The Government has clarified certain aspects of its injunction against level surface shared space schemes, although designers and local planners still feel the situation is in limbo.
The Department for Transport's recent Inclusive Mobility Strategy called for local authorities to 'pause the development of shared space schemes, which incorporate a level surface while we review and update guidance'.
In reaction many involved in urban design took to Twitter to suggest the blanket temporary ban went too far and provided so little clarification it could prevent a whole ream of road infrastructure. The Chartered Institution of Highways and Transportation (CIHT) called for an explanatory note on the issue.
Urban designer, Phil Jones, of Phil Jones Associates, who helped write a recent report on shared space from the CIHT said the move was in danger of throwing the 'baby out with the bathwater'.
He raised concerns that design aspects such as continuous footways, home zones and tabled junctions might be banned under the DfT's wording.
Responding to questions by Transport Network on these and other aspects, DfT officials gave a partial clarification.
They told Transport Network that local authorities were being asked to pause the introduction of new shared space schemes, which incorporate a level surface, and which are at the design stage and it is for authorities and their designers to consider if any aspects of schemes they are planning fall into this description.
The briefing notes passed to Transport Network then go on to say that tactile paving is not a way to allow planners and designers to use a level surface and that low kerbs would create a trip hazard.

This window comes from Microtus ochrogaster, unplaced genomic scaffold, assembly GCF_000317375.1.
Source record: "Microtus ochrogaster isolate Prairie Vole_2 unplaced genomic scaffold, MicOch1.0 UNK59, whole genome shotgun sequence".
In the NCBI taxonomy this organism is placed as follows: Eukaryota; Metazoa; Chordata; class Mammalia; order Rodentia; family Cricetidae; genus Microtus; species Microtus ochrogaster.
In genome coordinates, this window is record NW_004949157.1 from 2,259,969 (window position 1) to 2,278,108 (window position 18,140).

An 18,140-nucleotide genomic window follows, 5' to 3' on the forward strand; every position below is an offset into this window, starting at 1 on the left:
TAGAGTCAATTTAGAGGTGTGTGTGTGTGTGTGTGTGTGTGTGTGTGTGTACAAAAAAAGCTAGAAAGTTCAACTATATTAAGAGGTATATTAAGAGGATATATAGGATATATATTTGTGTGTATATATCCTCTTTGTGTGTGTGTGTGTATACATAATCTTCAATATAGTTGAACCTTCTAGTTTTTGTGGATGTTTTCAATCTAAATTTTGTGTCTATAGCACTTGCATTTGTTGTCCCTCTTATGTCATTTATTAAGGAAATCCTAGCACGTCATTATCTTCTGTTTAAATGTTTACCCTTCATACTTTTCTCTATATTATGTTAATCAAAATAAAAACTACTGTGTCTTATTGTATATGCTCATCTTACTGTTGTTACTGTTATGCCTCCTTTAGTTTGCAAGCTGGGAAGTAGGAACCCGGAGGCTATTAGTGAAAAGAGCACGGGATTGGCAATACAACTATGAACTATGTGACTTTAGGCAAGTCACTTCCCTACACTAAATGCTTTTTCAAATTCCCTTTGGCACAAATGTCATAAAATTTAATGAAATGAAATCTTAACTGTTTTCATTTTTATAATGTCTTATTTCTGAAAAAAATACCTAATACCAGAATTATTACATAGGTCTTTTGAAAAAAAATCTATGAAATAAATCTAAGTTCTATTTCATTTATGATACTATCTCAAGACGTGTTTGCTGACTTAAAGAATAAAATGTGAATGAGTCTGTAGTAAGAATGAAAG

The department plans to release further guidance in due course, although there is little expectation in the sector this will come any time soon.
The CIHT report on shared space which provided background to the Inclusive Mobility Strategy, identified kerbs and crossings as key issues for consideration but suggested that more research was needed into the issue.
In response to the DfT's call for a pause, CIHT Urban Design Panel chair Peter Dickinson said he understood the reasons behind the move and as some authorities might not have paid enough attention to their obligations under the Equality Act.
'It now gives an opportunity to carry out work that considers how spaces should be delivered and acknowledges that visually and mobility impaired users have rights that have not always been fully understood in the past.
'Having said that, there will be continuing pressures placed upon local highway authorities and others to continue to deliver these sorts of schemes because the drivers are often economic regeneration, city and town centre redevelopment and better placemaking.
'So the sooner we get some appropriate research and then updated guidance to deliver improvements the better,' he added.
'In the interim, it may be necessary for the Department for Transport to think about an explanatory note to clarify what this request actually means for practitioners in the short term.'